• Intersectionality. This one is so new my browser put the squiggly red line under it, even though it is ubiquitous in academia and grievance industry propaganda. I know how it works in practice, but I’m still working out the intricacies of its use so I’ll just offer the official definition. My dictionary defines intersectionality as “the interconnected nature of social categorizations such as race, class, and gender as they apply to a given individual or group, regarded as creating overlapping and interdependent systems of discrimination or disadvantage.” Standard application of intersectionality means that my combination of race, sex, and class, categorizes me as part of a marginalized group with no privileges at all (using the class I was born in rather than the class my zip code and husband’s career has placed us in). There’s even a rubric to tell me how marginalized I am!  I’m in a bad way, let me tell you! It sounds ridiculous, but consider that this is how the majority of Americans are being educated. Which brings me to my last word for today.
  • Education, which long, long ago was defined as an enterprise of instruction and discipline which is intended to enlighten the understanding, correct the temper, form the manners and habits, and fit youths for usefulness in their future stations has now been reduced to mean to go to school*.  School has become a convenient place to check off countless arbitrary boxes for the purpose of securing corporate employment. Fitness for future stations such as citizen, volunteer, spouse, parent, mentor, clergy or even logical thinker, is no longer included in our definition of education although these are all future stations to which most people aspire. That one can attend school for a full 17 years and yet be uneducated in ways that truly matter hardly occurs to anyone before the age of 30, when the extent our ignorance rushes in like a flood.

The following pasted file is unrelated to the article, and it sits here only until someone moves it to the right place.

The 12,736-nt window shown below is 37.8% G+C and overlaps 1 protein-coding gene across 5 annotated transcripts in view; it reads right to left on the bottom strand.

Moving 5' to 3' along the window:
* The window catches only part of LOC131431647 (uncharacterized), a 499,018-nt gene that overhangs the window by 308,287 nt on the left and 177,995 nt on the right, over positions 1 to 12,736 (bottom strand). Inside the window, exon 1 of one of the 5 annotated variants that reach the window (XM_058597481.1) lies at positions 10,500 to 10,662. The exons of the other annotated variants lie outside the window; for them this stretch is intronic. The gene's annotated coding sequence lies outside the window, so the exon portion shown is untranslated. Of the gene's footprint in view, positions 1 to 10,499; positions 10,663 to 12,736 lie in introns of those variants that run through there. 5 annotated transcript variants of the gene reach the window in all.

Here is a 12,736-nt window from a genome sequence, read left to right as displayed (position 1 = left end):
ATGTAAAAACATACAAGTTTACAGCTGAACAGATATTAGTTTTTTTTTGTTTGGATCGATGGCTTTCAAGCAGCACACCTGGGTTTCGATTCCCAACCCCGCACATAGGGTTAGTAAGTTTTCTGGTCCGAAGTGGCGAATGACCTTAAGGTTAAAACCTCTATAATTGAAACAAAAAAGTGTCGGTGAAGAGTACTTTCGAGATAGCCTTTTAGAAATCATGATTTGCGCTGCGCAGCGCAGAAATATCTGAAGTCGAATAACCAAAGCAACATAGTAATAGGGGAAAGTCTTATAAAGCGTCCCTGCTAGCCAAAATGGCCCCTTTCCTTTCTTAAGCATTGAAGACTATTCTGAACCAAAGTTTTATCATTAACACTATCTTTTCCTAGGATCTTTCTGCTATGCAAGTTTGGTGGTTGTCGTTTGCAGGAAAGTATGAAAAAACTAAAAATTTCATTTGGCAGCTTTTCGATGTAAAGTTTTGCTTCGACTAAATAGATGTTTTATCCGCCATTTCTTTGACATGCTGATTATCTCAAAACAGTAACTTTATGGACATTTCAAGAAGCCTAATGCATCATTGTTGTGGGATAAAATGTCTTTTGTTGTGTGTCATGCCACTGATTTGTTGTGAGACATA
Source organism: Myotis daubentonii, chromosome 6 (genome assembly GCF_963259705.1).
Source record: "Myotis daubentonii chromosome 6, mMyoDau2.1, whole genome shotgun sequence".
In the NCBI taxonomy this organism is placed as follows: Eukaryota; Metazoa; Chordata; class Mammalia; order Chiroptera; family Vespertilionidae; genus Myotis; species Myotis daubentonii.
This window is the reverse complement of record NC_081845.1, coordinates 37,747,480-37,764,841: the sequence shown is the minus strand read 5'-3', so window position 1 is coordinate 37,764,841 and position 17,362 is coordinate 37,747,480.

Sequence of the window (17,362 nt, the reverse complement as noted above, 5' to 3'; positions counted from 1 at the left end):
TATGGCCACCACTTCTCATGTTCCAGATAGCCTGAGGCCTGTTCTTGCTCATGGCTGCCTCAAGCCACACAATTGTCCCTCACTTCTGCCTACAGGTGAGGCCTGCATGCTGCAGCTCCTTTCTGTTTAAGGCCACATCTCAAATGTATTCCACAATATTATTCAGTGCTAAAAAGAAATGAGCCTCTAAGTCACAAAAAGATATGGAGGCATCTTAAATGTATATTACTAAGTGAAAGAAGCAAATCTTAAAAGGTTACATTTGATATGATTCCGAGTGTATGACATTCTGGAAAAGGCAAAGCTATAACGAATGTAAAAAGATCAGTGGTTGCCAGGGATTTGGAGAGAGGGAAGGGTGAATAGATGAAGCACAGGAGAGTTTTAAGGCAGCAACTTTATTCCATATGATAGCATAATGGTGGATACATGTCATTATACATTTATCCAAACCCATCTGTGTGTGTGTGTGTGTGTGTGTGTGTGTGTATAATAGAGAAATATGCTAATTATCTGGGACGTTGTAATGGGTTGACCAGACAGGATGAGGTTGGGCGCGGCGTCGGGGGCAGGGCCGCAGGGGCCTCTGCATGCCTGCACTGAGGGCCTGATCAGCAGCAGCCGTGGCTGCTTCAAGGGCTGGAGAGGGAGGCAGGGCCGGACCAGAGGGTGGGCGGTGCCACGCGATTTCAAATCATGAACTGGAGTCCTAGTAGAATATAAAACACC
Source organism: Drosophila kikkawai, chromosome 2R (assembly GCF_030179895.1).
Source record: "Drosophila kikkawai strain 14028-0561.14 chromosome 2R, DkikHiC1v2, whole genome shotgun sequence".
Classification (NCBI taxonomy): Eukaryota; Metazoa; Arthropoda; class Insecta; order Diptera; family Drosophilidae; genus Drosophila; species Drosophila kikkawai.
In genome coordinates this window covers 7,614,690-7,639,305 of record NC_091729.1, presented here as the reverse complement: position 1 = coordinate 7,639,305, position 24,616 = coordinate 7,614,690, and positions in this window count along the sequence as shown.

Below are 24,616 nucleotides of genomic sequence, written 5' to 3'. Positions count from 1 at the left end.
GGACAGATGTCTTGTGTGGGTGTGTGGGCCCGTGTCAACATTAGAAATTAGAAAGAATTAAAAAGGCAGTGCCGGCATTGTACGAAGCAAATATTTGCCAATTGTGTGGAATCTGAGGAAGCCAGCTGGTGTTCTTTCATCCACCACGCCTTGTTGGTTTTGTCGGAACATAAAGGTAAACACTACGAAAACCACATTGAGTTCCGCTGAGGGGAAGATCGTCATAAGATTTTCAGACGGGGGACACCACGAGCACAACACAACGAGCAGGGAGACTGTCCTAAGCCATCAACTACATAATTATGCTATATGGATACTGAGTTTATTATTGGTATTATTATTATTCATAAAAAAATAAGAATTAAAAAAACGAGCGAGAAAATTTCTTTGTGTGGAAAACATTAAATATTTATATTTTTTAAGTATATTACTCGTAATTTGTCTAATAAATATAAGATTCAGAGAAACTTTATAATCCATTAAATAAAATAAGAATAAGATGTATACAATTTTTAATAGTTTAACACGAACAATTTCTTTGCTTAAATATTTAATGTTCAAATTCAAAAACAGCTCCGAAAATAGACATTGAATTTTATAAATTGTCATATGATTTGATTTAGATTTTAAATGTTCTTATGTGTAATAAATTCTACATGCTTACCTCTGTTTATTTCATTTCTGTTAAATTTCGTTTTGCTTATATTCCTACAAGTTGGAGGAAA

Just a few thoughts on linguistic evolution and why we must be ever so careful of how we educate our children. The transitions of today have profound implications on not only the people they become, but the world they have to live in.

* I realize that health insurance and health care are considered strongly correlated, as are schooling and education. Rather than flippantly dismiss that with “correlation does not equal causation”, I’ll just note that often our definitions of “healthy” and “educated” are the real issues.

 

coming from where I'm from, Culture, Els' Rabbit Trails, family

On Beauty: Is Thanksgiving Worth The Money?

As I am currently in the kitchen slaving away over Thanksgiving preparations (yes, I note the irony), into my inbox comes Joshua Gibbs on why Thanksgiving is worth the expense and hassle: